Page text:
With such knowledge in mind, you will have a better chance at actually helping your friend conquer his inner demons. Just keep in mind that your role as a friend is to be there for him, not to judge him, not to lecture him, and certainly not to push him over the proverbial edge.
First, speak up but do so with a compassionate attitude.
If you spot the warning signs of suicide – talking about suicide, preoccupation with death, and a hopeless outlook on the future, among others – you should speak to your suicidal friend as soon as possible. Yes, the risk of your friend initially getting angry at your questions is present but the risk of inaction on your part leading to his successful suicide is higher.
You should then extend a helping hand in the right way.
Tips for Helping and Listening to a Suicidal Friend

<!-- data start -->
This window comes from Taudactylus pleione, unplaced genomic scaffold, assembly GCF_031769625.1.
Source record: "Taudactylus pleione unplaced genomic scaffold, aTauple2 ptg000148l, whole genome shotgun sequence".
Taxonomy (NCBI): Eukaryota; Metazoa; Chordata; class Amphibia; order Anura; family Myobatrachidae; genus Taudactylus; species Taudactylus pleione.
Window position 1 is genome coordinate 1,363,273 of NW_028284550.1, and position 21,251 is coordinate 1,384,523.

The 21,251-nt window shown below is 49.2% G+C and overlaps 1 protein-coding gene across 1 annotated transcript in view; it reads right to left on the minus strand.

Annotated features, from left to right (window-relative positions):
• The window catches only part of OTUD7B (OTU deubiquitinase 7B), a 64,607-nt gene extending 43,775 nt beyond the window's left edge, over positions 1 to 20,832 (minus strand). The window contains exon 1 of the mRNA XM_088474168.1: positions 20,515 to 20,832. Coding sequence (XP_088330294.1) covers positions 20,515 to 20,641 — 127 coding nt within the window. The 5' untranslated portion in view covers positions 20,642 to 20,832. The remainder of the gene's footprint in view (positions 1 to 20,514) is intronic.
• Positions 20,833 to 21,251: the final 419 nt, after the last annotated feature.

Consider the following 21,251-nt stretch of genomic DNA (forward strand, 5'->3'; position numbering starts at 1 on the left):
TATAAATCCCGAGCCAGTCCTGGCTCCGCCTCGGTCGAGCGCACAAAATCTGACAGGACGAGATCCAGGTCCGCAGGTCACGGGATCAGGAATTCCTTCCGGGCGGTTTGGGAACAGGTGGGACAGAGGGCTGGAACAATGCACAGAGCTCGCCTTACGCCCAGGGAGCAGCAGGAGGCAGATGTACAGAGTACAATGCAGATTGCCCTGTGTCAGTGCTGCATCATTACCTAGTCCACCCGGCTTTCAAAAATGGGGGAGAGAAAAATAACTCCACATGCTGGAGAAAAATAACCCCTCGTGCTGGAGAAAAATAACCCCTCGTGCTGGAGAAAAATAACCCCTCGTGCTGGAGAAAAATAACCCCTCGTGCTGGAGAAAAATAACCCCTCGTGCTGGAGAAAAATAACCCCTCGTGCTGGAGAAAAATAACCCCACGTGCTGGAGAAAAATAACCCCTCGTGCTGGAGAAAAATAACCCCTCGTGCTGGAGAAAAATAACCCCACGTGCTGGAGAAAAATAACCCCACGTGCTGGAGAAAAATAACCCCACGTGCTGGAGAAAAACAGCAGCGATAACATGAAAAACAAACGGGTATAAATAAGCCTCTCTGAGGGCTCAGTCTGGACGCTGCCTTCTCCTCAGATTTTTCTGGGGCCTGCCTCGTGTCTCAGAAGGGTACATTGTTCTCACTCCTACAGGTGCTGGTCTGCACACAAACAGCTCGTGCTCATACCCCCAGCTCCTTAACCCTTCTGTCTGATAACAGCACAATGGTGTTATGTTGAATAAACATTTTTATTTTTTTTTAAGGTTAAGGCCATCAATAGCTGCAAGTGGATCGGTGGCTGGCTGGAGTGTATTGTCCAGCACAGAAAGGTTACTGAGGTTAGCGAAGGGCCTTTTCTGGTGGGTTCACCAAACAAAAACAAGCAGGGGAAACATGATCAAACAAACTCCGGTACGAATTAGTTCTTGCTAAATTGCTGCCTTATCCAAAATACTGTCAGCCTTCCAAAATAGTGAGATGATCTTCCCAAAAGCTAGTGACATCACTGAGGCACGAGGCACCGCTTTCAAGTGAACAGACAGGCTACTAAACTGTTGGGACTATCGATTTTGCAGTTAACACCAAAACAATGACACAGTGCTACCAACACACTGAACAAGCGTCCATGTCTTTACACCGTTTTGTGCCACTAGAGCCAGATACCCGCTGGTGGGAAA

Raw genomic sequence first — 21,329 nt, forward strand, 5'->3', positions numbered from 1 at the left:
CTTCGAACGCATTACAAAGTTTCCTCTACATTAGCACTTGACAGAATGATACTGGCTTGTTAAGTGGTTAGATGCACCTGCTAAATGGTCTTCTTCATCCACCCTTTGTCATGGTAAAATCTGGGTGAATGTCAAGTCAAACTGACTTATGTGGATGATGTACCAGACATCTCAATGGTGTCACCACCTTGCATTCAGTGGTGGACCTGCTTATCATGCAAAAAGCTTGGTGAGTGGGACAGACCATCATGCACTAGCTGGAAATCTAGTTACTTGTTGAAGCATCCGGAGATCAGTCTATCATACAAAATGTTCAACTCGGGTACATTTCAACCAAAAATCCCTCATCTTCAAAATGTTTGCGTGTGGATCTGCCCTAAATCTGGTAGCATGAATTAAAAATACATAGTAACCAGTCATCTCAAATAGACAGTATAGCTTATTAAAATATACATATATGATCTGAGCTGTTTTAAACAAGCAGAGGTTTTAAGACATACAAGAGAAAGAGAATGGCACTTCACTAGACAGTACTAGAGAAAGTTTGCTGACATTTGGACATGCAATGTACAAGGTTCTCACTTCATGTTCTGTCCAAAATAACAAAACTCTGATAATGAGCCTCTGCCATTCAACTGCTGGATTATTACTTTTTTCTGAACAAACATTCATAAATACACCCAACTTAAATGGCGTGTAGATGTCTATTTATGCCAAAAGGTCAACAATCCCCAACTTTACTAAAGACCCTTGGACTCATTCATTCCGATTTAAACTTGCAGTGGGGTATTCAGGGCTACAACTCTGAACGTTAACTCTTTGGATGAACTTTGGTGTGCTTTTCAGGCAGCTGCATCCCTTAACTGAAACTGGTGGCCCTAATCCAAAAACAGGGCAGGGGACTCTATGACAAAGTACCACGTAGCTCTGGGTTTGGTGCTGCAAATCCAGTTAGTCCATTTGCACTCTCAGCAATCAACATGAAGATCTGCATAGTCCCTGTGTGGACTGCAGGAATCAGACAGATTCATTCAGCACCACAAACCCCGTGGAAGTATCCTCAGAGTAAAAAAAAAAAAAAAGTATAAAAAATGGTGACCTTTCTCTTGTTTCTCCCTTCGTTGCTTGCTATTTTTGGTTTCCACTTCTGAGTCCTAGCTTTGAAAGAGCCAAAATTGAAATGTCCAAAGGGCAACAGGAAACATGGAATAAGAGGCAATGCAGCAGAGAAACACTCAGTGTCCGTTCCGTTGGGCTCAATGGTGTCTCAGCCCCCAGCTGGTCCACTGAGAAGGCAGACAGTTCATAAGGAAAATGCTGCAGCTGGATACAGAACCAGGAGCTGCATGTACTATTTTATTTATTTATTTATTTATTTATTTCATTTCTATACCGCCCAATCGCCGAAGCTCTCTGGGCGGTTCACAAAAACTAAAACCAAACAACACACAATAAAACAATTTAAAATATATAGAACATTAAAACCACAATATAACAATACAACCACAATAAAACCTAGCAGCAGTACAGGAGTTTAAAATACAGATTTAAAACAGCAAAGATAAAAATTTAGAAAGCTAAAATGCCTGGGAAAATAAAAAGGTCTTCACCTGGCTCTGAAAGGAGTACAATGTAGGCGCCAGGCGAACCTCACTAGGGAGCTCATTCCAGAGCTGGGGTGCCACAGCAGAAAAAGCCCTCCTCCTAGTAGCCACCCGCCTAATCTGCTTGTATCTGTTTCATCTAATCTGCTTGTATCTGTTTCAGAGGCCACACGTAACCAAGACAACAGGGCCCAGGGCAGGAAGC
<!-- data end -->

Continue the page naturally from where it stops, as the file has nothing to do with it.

Start the conversation by expressing your concern. “I have been concerned about you lately.”
Ask the right questions – no judgment, just support. “How can I help? What happened that you have started feeling this way?”
Listen. Often, this is the only thing that your suicidal friend will need to ward off his thoughts but be sure to express your support for whatever he is going through.
Ask your friend how he/she feels on a zero to ten scale
You can also say things like “You are not alone. I am here for you.”
Quickly respond to a crisis such as when your friend is threatening suicide especially if he/she can carry out a plan.
Does your friend have a suicide plan?
Does he have the means to carry it out?
Does he have a time for doing it?
On a zero to ten scale, how strong are the ideas of suicide.
If the answer to any of these questions is very worrying, you can offer to go to a GP with your friend (to make sure your friend actually attends), or seek the assistance of a suicide helpline or emergency department of a hospital.
Disclaimer: The Australian Suicide Prevention Foundation (1800HOLDON.com.au) is providing information only, not medical or psychological assessment, advice or treatment.
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